All posts for “statistics”

Online Videos, Testimonials and Conversion Rates

Posted by: leelefever on February 19, 2009- 4:00pm

Categories: business, marketing, statistics, video

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It's too easy to just put up a web page and hope for the best. I can certainly attest to this practice for most of Common Craft's existence. However, as we've moved into ecommerce and built some traffic, I've become much more data oriented and learned more about things like "conversions" and "A/B testing." Many web-based businesses have the same goal: drive traffic to your web site and then convert that traffic into some desired action.  This is called conversion - converting traffic to... Continue Reading

Google Docs Video: Over a Million Views on You Tube

Posted by: leelefever on October 16, 2008- 5:00pm

Categories: google, statistics, video

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Yay! I just noticed that we've reached a statistical milestone. For the first time, a video we produced "Google Docs in Plain English" has reached the 1 million view mark on You Tube.  This is our first 7 figure view count on You Tube, or any single site (other Common Craft videos have over 1m views across multiple hosts). We were hired by the Google Docs team to make this video back in the summer of 2007.  Obviously, the Google brand and placement on http://docs.google.com helps a lot.... Continue Reading

Tracking Reactions on the Web

Posted by: leelefever on June 2, 2008- 5:00pm

Categories: blogging, buzz, cooltools, statistics

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I must admit that each time we post a new video, we go into buzz mode - What are people saying/linking/doing?  Where are they doing it? How many said something?  What do we need to say in response?  Watching the reaction is something I anticipate and love about the process.  At the same time, I wonder if I'm doing it right.  I'm always looking for new ways to scan the web.  Here are some tools we use - please suggest ideas/sites/tools that you think would help.Blog Comments - Of course, our... Continue Reading

Our Videos at One Year: Facts and Figures

Posted by: leelefever on April 22, 2008- 5:00pm

Categories: buzz, history, ourwork, statistics, thissite, videos

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Well, as of today it has been exactly one year since all this video craziness began.  On April 22, 2007 we published RSS in Plain English.  We never guessed these videos would take us so far - it was just a problem that begged to be solved.  Did you ever see a blog post with the same name from 2004? Since our work is in front of people often, we both feel a little self conscious in talking about the numbers behind the videos. We don't want to seem ostentatious or too self-promotional.  But, at... Continue Reading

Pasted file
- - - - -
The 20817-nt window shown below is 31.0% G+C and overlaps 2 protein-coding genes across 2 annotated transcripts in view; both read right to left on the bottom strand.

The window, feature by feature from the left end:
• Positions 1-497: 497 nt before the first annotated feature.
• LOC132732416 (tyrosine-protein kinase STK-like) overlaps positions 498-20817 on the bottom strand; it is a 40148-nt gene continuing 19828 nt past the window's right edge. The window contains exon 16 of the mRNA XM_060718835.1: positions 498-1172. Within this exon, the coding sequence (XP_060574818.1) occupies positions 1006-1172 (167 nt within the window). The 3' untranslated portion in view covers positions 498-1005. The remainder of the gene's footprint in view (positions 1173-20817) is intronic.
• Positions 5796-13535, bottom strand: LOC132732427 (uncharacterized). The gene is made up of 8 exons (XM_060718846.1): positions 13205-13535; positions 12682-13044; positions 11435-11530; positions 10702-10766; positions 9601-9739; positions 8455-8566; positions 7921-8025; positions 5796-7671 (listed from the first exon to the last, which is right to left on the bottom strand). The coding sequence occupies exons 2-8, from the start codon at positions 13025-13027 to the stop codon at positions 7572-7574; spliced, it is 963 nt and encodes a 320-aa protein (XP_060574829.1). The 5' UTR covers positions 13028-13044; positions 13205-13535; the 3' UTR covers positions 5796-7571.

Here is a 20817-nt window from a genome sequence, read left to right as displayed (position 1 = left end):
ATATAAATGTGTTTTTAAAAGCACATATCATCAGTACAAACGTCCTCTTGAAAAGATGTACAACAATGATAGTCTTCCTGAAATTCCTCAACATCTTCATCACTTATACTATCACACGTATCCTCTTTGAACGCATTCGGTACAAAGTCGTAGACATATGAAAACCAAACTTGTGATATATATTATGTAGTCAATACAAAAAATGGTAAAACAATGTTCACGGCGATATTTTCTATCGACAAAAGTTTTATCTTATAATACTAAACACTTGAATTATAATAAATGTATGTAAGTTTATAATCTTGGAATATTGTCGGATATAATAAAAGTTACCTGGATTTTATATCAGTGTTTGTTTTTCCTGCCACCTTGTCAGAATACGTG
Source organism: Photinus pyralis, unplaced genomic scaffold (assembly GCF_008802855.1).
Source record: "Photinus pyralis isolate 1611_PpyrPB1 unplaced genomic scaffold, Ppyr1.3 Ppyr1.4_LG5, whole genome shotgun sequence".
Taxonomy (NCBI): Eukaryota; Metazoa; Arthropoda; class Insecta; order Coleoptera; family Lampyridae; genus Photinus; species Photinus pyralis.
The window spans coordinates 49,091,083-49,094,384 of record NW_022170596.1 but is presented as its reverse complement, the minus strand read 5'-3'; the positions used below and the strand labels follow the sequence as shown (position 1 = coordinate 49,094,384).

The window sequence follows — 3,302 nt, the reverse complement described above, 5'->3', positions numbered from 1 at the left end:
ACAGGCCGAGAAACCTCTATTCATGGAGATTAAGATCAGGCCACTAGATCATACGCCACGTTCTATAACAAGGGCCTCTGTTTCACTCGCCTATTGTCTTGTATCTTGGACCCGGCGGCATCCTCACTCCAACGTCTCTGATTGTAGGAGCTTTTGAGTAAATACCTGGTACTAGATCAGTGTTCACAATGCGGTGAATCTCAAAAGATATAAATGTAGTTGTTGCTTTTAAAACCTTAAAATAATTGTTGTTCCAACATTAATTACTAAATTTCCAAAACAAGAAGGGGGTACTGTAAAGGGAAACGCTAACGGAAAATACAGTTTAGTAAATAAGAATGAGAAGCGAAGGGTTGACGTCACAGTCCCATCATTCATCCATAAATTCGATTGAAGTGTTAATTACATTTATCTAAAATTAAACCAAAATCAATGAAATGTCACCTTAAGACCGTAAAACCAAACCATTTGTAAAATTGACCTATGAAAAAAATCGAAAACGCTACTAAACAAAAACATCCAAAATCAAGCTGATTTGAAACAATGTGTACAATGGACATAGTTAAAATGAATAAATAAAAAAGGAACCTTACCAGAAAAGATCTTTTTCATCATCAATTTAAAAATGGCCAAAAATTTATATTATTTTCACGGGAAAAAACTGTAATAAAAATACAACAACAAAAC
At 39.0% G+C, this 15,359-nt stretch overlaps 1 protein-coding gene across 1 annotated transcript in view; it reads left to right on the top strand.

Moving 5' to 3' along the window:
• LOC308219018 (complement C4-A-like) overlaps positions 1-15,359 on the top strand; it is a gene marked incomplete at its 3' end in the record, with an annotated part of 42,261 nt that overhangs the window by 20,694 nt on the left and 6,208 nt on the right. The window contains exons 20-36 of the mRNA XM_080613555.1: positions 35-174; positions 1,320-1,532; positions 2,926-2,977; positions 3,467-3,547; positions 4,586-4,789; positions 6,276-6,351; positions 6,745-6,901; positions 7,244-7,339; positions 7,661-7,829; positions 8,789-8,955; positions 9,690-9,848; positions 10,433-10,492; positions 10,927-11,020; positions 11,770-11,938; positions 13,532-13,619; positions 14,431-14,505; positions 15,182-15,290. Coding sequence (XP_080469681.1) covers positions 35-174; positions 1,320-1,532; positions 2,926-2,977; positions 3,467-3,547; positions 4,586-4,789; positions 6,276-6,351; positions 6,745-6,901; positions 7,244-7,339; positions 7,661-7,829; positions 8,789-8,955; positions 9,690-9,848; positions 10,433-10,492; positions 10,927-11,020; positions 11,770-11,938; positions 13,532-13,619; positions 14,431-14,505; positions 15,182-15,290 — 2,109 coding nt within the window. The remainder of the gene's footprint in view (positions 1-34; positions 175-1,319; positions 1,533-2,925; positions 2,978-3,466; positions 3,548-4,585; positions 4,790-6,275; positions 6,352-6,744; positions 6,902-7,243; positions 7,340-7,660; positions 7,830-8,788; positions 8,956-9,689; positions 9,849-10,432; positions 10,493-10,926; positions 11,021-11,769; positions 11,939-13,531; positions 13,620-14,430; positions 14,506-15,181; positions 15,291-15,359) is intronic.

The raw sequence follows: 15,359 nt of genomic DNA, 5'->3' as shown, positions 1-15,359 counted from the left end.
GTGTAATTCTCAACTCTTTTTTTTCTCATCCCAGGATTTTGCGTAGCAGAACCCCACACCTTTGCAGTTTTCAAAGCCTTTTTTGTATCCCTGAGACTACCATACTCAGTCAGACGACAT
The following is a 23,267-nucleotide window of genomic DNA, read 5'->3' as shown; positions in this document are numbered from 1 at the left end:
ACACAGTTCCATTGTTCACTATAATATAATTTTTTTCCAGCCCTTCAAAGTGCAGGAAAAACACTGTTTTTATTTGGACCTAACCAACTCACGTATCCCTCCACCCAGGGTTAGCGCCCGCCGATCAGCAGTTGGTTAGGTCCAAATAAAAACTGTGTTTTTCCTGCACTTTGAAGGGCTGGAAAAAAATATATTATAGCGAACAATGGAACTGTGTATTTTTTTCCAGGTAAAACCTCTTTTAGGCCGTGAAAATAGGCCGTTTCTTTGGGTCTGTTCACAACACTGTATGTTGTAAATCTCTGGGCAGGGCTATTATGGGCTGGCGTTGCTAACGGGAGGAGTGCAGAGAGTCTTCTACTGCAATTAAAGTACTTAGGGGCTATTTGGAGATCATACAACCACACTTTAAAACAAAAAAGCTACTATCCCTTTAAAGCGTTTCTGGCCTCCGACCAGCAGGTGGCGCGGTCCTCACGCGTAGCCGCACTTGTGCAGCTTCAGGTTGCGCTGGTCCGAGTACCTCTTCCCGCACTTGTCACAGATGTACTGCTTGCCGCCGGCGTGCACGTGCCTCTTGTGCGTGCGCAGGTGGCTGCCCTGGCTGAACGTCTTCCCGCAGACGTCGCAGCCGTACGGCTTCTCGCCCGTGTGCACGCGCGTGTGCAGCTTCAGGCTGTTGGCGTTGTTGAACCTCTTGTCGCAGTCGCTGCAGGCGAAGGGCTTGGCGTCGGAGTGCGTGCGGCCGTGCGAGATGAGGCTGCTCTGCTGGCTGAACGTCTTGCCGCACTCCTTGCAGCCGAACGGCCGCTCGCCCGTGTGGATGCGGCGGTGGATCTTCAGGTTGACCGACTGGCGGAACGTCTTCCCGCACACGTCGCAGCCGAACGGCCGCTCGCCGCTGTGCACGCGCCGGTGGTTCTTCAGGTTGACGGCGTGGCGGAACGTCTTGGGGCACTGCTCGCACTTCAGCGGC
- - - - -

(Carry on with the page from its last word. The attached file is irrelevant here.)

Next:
Did you know that in a recent survey by Harris Interactive that only 16% of the online public know what a wiki is? For some, this will seem surprising. Others will say "what's a wiki?" I had coffee today with my friend Kevin Flaherty of Wet Paint, the Seattle-based wiki company. He told me that they were perplexed that "wiki" was deemed one the 10 most annoying words on the web, so they ask Harris Interactive to do the survey comparing "wiki" to the terms social network, blog and online... Continue Reading

Overcoming Online Communtiy ROI

Posted by: leelefever on May 8, 2007- 5:00pm

Categories: business, community, statistics

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I have a hunch that the world of online community ROI is shifting. More data is available to support decisions and most importantly, it appears that businesses are placing less emphasis on ROI as a requirement for community projects. Last week I had to miss what appears to have been a great event called the Online Community Business Forum. I've attended Forum One's Online Community Summits for years and always considered it time well spent. A couple of friends, Joe Cothrel and Bill Johnston... Continue Reading

Well, That's Encouraging

Posted by: leelefever on April 21, 2007- 5:00pm

Categories: buzz, rss, statistics, thissite

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I care about you, dear RSS reader and when another one of you subscribes to Common Craft - it makes my day. Like so many other people, I keep tabs on the count of subscribers Feedburner provides because I think it's a good measure of salience. That's why I'm so encouraged lately. The last thing I wanted in the recent migration to Drupal was to leave any RSS subscribers behind by not migrating their feed over to the new site. In trying to ensure this I spent way too much time obsessing over... Continue Reading